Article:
8. I've no idea, it's pointless. The "Very Short Introductions" have only disappointed, the Utility of Force was interesting, but v Land oriented (for a tri-service list), and I'm about to start Gray's tome.

    There will never be "reading" time in our careers - our seniors coped perfectly well without it, so why do we need to do it?!
  9. I think it is quite disingenious of RUSI to ask the question about AFM Vol 1 Part 10 because even though it was widely drawn from for the basis for the US Army FM3-34 it was never readily available or widely read by our senior officers, let alone unit COs. For the last 3 years we have been encouraged to read the American one, because it was in a handy book-type format rather than a pamphlet format. The new version published (as a book) in Dec 09 or Jan 10 is much better but it is very Afghanistan focussed.

    My major bugbear about it is that it has not filtered out of Bde HQs in hard copy because "you can get it on DII".
  10. In a tribal culture dominated by unwitting ant-intellectualism, time and space alone are not enough to make a difference - there is serious need of intellectual leadership (a la Petraeus) to shift the log-jam.

    That is a major obstacle.

    If all you succeed in doing, is to breed a species of officer that can parrot doctrine (as though doctrine was just a set of drills) without intelligently, creatively and appropriately interpreting it, then what progress have you achieved?
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  11. BuggerAll

    BuggerAll LE Reviewer Book Reviewer

    I think this is what the Military Analysis modules and subsequently Staff College courses are supposed to address. I certainly appreciated the opportunity for a bit of 'directed' thinking in the former.
  12. In 1989 I was still disposed to admire the poise and intellectual capacity of my Camberley DS - not least the Commandant.

    3 years later, as I worked for him, and with one or two of them, and some more recent psc-types, getting to grips with the complexity of post-Cold War realities in the Balkans, I quickly learned that (a) My erstwhile comdt was an incredibly shallow and vain - but frighteningly successful - poseur (b) Many - perhaps most - of them were utterly clueless when faced with stuff they hadn't been "drilled" for at Regimental duty, and that (c) Even among the most intelligent ones very, very few were comfortable thinking creatively: that is making an appreciation based on the evidence, and developing logical (if new - and therefore, by definition 'unorthodox') responses.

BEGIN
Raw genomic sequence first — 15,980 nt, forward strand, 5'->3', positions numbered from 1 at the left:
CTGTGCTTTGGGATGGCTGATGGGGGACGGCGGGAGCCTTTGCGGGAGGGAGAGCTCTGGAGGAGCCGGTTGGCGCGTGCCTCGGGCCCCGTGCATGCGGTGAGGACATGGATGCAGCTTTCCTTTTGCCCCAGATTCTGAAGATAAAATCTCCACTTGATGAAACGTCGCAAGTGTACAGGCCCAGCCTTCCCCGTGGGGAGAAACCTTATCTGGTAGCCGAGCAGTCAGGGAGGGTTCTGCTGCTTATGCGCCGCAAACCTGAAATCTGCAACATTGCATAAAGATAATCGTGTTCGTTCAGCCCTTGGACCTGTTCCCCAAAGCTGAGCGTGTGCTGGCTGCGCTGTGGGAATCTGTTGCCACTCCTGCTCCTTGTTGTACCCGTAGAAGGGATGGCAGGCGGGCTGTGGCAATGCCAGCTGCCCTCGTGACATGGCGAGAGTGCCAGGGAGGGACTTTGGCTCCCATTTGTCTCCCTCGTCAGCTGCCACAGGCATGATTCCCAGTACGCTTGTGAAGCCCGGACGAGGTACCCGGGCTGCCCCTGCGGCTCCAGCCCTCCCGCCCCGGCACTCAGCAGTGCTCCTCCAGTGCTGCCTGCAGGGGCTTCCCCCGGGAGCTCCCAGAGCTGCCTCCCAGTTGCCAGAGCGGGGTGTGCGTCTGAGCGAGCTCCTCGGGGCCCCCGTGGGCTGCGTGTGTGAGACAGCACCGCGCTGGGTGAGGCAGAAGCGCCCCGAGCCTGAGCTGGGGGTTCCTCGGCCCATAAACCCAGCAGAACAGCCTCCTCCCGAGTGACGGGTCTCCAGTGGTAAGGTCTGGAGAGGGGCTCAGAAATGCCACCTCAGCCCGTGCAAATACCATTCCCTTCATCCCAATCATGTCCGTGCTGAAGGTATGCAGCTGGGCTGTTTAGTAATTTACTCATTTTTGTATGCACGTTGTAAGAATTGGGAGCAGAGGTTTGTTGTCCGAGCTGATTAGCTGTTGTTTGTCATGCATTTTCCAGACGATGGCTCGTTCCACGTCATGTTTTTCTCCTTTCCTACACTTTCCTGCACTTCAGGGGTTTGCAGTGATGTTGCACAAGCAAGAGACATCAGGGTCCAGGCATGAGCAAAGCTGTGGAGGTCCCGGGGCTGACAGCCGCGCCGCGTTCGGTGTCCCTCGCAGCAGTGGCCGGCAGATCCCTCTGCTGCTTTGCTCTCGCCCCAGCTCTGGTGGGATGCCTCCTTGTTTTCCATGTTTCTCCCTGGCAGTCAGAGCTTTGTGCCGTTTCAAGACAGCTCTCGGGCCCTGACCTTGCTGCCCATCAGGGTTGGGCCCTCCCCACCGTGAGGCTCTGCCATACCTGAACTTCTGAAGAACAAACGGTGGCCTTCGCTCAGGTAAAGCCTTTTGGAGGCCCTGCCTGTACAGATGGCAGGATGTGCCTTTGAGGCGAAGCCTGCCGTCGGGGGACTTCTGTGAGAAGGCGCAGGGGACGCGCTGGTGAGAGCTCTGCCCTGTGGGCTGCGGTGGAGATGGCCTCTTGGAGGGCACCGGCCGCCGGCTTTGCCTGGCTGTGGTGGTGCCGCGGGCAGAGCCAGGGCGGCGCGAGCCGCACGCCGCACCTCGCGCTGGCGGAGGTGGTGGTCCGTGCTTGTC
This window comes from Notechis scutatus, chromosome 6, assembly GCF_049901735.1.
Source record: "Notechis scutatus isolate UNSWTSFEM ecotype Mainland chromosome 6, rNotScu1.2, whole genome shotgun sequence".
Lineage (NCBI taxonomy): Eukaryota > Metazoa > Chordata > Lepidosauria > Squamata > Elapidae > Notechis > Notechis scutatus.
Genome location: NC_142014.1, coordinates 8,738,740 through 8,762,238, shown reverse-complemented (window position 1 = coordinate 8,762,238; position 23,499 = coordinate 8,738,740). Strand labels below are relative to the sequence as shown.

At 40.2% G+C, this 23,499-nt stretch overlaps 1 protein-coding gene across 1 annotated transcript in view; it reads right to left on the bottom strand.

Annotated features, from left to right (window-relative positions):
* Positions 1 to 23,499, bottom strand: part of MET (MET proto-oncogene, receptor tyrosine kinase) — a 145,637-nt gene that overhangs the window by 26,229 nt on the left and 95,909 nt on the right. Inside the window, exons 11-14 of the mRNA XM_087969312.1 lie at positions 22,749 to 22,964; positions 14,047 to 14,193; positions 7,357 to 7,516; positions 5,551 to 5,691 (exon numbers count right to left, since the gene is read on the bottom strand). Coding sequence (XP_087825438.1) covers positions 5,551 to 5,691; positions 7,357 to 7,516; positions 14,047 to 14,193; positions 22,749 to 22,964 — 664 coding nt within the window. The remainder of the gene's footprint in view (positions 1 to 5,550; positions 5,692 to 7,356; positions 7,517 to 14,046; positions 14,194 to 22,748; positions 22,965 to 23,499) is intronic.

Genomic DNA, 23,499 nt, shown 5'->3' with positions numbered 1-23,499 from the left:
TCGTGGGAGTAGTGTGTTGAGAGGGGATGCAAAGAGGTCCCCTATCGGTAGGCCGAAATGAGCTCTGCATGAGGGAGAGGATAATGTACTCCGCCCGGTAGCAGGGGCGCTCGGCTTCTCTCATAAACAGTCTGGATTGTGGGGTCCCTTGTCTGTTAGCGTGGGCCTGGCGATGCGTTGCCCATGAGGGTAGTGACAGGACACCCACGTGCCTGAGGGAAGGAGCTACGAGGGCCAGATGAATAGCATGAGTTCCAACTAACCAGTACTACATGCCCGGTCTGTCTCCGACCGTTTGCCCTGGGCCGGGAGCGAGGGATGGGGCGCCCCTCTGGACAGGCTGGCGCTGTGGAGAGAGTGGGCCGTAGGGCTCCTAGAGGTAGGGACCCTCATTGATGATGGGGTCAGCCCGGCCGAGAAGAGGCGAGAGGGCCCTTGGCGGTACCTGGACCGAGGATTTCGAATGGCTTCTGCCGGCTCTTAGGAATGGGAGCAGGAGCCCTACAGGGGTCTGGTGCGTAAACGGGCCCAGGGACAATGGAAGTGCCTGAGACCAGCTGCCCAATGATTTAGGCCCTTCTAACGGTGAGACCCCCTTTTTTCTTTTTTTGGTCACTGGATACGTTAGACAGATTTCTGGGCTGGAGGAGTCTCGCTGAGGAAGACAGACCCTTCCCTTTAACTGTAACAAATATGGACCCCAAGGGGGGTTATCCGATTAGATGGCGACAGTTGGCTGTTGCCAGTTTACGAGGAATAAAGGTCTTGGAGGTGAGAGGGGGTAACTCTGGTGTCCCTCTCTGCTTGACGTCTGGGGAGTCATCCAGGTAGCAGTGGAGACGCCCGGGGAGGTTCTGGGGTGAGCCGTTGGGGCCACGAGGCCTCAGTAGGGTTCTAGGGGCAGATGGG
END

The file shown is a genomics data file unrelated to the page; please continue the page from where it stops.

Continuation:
At least among Gp (c) there was a prospect of getting 'newthink' ideas accepted, and thus disseminated into the wider gene pool - but it was feckin' tough going - since few of them were much interested in espousing new stuff that was right for the mission at hand, unless it was guaranteed to be career-enhancing as well.

    So - I hope your tutors were better than any I ever had.
  13. msr

    msr LE

    Again, from the article: "Next, this study aimed to challenge the assertion that many British Army officers did not read British publications because they found US Army documents more relevant. Officers were therefore asked if they had read US Army Field Manuals 3-24 (counter-insurgency) and 3-07 (stability operations). The data collected indicates that this is not the case.
    For both captains and second lieutenants/lieutenants, responses to these two questions showed that knowledge of US doctrine was lower than that for British publications. "
  14. I'd suggest that the study confirmed that Brit officers didn't feel the need to study doctrine, because what gets Brit officers (in the ranks of Lt/Capt) promoted is their ability to please COs whose basis for judgement of their suordinates, is a narrow, Wegimental one led by "in my experience . . . " rather than a solidly grounded, evidenced, critically analysed, businesslike study of the experiences of others, distilled into good, clear, flexible, commonly understood professional doctrine, and disseminated intelligently throughout the organisation.

    That was a significant part of what made the difference between the outstanding cohesion and resilience of Das Heer in WW2, and the British Army of the same period (with its fragmented, regimental approach to tactics, and its collective focus on battle drills, rather than doctrine)
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  15. Should we not maybe make it more formal and far earlier? MA modules are usually left until the last minute and done "because it has to be done" rather than because it enhances our capability. A bit like the JOLP process. Which is a shame, as the overall goals and subject matter are really quite appealing. A return to Junior Staff College rather than the current system (despite JOTAC being excellent) with time wasted on MK1 and 2 the answer?